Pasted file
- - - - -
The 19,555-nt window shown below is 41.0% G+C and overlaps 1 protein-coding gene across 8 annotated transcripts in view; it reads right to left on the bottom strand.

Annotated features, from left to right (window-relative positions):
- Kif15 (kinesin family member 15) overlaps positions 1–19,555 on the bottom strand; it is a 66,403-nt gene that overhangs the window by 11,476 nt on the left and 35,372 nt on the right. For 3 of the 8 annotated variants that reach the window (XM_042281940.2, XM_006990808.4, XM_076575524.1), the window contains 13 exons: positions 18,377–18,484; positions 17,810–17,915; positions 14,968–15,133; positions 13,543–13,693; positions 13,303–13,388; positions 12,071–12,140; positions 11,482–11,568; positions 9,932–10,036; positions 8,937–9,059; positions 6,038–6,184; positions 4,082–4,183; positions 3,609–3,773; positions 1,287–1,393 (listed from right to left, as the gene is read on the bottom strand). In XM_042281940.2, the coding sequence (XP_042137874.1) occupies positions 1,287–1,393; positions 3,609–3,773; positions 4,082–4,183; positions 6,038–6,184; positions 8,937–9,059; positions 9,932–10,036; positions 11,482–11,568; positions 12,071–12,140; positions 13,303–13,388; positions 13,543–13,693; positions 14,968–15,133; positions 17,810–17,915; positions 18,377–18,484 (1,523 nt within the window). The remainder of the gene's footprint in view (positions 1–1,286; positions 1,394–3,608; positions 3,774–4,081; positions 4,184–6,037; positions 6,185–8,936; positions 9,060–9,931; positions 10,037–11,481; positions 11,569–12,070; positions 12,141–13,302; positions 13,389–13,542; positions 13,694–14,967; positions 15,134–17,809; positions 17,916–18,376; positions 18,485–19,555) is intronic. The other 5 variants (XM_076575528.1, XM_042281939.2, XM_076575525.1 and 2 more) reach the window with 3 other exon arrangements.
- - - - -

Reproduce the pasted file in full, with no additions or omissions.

The 19,555-nt window shown below is 41.0% G+C and overlaps 1 protein-coding gene across 8 annotated transcripts in view; it reads right to left on the bottom strand.

Annotated features, from left to right (window-relative positions):
- Kif15 (kinesin family member 15) overlaps positions 1–19,555 on the bottom strand; it is a 66,403-nt gene that overhangs the window by 11,476 nt on the left and 35,372 nt on the right. For 3 of the 8 annotated variants that reach the window (XM_042281940.2, XM_006990808.4, XM_076575524.1), the window contains 13 exons: positions 18,377–18,484; positions 17,810–17,915; positions 14,968–15,133; positions 13,543–13,693; positions 13,303–13,388; positions 12,071–12,140; positions 11,482–11,568; positions 9,932–10,036; positions 8,937–9,059; positions 6,038–6,184; positions 4,082–4,183; positions 3,609–3,773; positions 1,287–1,393 (listed from right to left, as the gene is read on the bottom strand). In XM_042281940.2, the coding sequence (XP_042137874.1) occupies positions 1,287–1,393; positions 3,609–3,773; positions 4,082–4,183; positions 6,038–6,184; positions 8,937–9,059; positions 9,932–10,036; positions 11,482–11,568; positions 12,071–12,140; positions 13,303–13,388; positions 13,543–13,693; positions 14,968–15,133; positions 17,810–17,915; positions 18,377–18,484 (1,523 nt within the window). The remainder of the gene's footprint in view (positions 1–1,286; positions 1,394–3,608; positions 3,774–4,081; positions 4,184–6,037; positions 6,185–8,936; positions 9,060–9,931; positions 10,037–11,481; positions 11,569–12,070; positions 12,141–13,302; positions 13,389–13,542; positions 13,694–14,967; positions 15,134–17,809; positions 17,916–18,376; positions 18,485–19,555) is intronic. The other 5 variants (XM_076575528.1, XM_042281939.2, XM_076575525.1 and 2 more) reach the window with 3 other exon arrangements.